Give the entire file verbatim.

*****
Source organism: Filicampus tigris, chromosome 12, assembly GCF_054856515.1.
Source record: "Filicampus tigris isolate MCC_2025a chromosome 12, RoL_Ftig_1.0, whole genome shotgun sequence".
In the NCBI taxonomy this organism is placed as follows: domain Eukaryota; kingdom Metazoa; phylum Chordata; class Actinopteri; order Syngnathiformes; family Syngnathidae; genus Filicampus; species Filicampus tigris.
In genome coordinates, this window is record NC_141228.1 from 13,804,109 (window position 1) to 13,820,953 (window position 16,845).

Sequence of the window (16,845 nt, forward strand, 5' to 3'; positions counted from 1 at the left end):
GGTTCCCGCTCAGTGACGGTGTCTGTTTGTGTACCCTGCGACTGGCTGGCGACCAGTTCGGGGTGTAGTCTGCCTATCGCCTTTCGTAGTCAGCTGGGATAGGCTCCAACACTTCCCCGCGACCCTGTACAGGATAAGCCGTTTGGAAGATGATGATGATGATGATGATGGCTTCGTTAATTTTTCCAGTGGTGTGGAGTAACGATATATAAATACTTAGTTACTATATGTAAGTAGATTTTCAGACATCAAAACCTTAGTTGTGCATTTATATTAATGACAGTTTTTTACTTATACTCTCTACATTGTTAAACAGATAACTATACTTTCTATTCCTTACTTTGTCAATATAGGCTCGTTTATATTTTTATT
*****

Source organism: Filicampus tigris, chromosome 12, assembly GCF_054856515.1.
Source record: "Filicampus tigris isolate MCC_2025a chromosome 12, RoL_Ftig_1.0, whole genome shotgun sequence".
In the NCBI taxonomy this organism is placed as follows: domain Eukaryota; kingdom Metazoa; phylum Chordata; class Actinopteri; order Syngnathiformes; family Syngnathidae; genus Filicampus; species Filicampus tigris.
In genome coordinates, this window is record NC_141228.1 from 13,804,109 (window position 1) to 13,820,953 (window position 16,845).

Sequence of the window (16,845 nt, forward strand, 5' to 3'; positions counted from 1 at the left end):
GGTTCCCGCTCAGTGACGGTGTCTGTTTGTGTACCCTGCGACTGGCTGGCGACCAGTTCGGGGTGTAGTCTGCCTATCGCCTTTCGTAGTCAGCTGGGATAGGCTCCAACACTTCCCCGCGACCCTGTACAGGATAAGCCGTTTGGAAGATGATGATGATGATGATGATGGCTTCGTTAATTTTTCCAGTGGTGTGGAGTAACGATATATAAATACTTAGTTACTATATGTAAGTAGATTTTCAGACATCAAAACCTTAGTTGTGCATTTATATTAATGACAGTTTTTTACTTATACTCTCTACATTGTTAAACAGATAACTATACTTTCTATTCCTTACTTTGTCAATATAGGCTCGTTTATATTTTTATT